And That Happened: Thursday’s scores and highlights

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Giants 6, Reds 1: Six straight for Madison Bumgarner as he allows one run on three hits over eight innings. Fun times: I spent part of last night in Columbus’ wonderful Bob’s Bar — The Cultural Hub of the Midwest — and they were showing a replay of this game. Dude next to me thought the bright sunshine on the field was because the game was in San Francisco and that we were watching it live. I’d like to spend some time in his head for a while.

Astros 8, Angels 5: Jose Altuve drove in two, George Springer three and each had two a piece in the Astros’ four-run eighth inning. My favorite line of the night goes to Chris Carter, though: 0 for 0, four walks, no runs scored. There’s something beautiful about that, even if it amounted to nothing. It’s like some pure statement of purpose made with little heed for its practical impact. I shall walk.

Marlins 11, Rays 6: Ten losses in a row for the Rays. Figure they’re a couple of losses away from petitioning for the “Devil” to be returned to their name. Macrell Ozuna homered and drove in four. Something called Jacob Realmuto had three RBI in his major league debut. That sorta sounds like a made-up name. Like “Rollo Tomasi” or something.

Blue Jays 7, Tigers 3: The Blue Jays are an absolute buzzsaw right now. And no one saw it coming. Anyone who did is a liar. Six runs off of Justin Verlander, five of them earned. A serviceable outing from J.A. Happ. Just not the sort of things you might expect.

Cubs 7, Mets 4: And the Mets are swept. Travis Wood pitched five decent innings and, though he didn’t get the win, he hit a homer and drove in three. He was a one man gang, really. Like this.

Royals 3, Cardinals 2:  Yordano Ventura won it and was effective, but it was weird that he pitched to contact, relied on his defense and only struck out one. I’d like to see a few more starts out of him to know that he’s feeling better. Lots of dudes with hurt elbows were able to crafty-their-way to a a win here and there. I’d like to see him airing it out and snapping off wicked stuff before we feel better about him.

Editor’s Note: Hardball Talk’s partner FanDuel is hosting a one-day $40,000 Fantasy Baseball league for Friday night’s MLB games. It’s $25 to join and first prize is $6,000. Starts at 7:05pm ET on FridayHere’s the FanDuel link.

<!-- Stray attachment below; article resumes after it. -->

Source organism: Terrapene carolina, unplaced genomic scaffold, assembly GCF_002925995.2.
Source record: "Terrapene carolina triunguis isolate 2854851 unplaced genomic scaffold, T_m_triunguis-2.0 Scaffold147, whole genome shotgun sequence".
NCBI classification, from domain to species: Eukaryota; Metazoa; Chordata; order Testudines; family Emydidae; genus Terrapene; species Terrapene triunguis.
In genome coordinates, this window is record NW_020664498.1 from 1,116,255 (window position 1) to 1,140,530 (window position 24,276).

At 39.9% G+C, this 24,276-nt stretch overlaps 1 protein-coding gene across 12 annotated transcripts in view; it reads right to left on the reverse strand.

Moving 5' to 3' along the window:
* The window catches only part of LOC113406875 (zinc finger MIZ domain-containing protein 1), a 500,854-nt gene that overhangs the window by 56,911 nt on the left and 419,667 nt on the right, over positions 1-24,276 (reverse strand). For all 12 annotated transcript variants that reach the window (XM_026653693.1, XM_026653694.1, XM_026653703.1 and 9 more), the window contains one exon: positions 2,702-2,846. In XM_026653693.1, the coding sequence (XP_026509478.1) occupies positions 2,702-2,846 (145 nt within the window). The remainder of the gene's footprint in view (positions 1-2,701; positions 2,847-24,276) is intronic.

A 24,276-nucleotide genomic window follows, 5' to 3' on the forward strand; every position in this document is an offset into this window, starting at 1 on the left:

Nationals 4, Phillies 2: The sweep. Highlighted by Doug Fister doing this. You’re the man now, Dog.

Yankees 2, Athletics 1: Tanaka tames the A’s. He’s pretty much the lone bright spot for the Yankees this year, yes? He and Dellin Betances, maybe. Beyond that it’s pretty much “meh,” right? We’re all waiting for A-Rod to come back next year and save everyone.

Diamondbacks 12, Rockies 7: It was just a few weeks ago when people were all like “that Rockies pitching is not terrible. This could be a difference-maker for them!” My feelings were “Let’s give it some time. It’ll get warmer and drier in Colorado and then people are gonna start knocking the ball all over the place.” Well, they just dropped a three-game series to Arizona while giving up 32 runs on 48 hits. Overall the Rockies have lost seven straight and 11 of 13. So, welp.

Rangers 8, Orioles 6: The Rangers blew a 5-0 lead but scored three in the seventh thanks in part to two J.J. Hardy errors which, gah, what are the odds of that happening?

Brewers 8, Twins 5: The Brewers were down 4-0 thanks to a third inning grand slam by Oswaldo Arcia, but then they clawed back with a three-run shot by Carlos Gomez and a two-run shot by Khris Davis. Jonathan Lucroy’s two-run blast n the ninth gave them some insurance.

Congratulations Justin Turner!

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Baseball is a young man’s game. Whereas, a few short years ago, teams went into battle with a lot of guys with ten or twelve years of experience under their belt, these days such veterans are a dying breed. Whether you chalk it up to teams favoring youth because youth is less expensive, the game simply favoring younger, more athletic players, the decline in PED use among ballplayers or some combination of all three, the fact is that it’s better to be 23 in Major League Baseball these days than 33.

But Dodgers third baseman Justin Turner is an exception.

Turner is 33 — he turns 34 in November — yet he remains at or near the top of his game. It’s been a shorter season than usual for him due to an injury that cost him all of April and part of May, but his production when healthy remains at a near-MVP level. He’s hitting .318/.413/.525 on the year, and his return coincided with the Dodgers shaking off their early-season doldrums. Now, with his help, they are on the verge of yet another NL West title.

Not only that, but he’s doing that while holding down a second job!

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Way to hustle, Justin!